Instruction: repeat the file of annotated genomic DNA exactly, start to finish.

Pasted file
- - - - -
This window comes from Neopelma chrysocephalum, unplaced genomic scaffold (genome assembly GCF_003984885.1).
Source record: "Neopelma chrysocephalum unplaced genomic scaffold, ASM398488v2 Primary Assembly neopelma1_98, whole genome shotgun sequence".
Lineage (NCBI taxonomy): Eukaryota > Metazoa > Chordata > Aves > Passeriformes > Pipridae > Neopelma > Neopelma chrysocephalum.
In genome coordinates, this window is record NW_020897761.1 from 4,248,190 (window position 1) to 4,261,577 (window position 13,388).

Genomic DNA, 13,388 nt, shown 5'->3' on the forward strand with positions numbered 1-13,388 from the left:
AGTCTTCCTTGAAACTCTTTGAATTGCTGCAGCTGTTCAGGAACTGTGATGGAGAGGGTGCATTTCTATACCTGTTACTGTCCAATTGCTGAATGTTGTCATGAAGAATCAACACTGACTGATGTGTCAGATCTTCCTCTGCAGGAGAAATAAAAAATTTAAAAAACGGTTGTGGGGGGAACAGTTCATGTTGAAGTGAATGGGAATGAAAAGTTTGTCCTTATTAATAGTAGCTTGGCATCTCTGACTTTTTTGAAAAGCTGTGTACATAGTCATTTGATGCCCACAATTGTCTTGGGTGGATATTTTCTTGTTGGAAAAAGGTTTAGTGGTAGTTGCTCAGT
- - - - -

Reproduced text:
This window comes from Neopelma chrysocephalum, unplaced genomic scaffold (genome assembly GCF_003984885.1).
Source record: "Neopelma chrysocephalum unplaced genomic scaffold, ASM398488v2 Primary Assembly neopelma1_98, whole genome shotgun sequence".
Lineage (NCBI taxonomy): Eukaryota > Metazoa > Chordata > Aves > Passeriformes > Pipridae > Neopelma > Neopelma chrysocephalum.
In genome coordinates, this window is record NW_020897761.1 from 4,248,190 (window position 1) to 4,261,577 (window position 13,388).

Genomic DNA, 13,388 nt, shown 5'->3' on the forward strand with positions numbered 1-13,388 from the left:
AGTCTTCCTTGAAACTCTTTGAATTGCTGCAGCTGTTCAGGAACTGTGATGGAGAGGGTGCATTTCTATACCTGTTACTGTCCAATTGCTGAATGTTGTCATGAAGAATCAACACTGACTGATGTGTCAGATCTTCCTCTGCAGGAGAAATAAAAAATTTAAAAAACGGTTGTGGGGGGAACAGTTCATGTTGAAGTGAATGGGAATGAAAAGTTTGTCCTTATTAATAGTAGCTTGGCATCTCTGACTTTTTTGAAAAGCTGTGTACATAGTCATTTGATGCCCACAATTGTCTTGGGTGGATATTTTCTTGTTGGAAAAAGGTTTAGTGGTAGTTGCTCAGT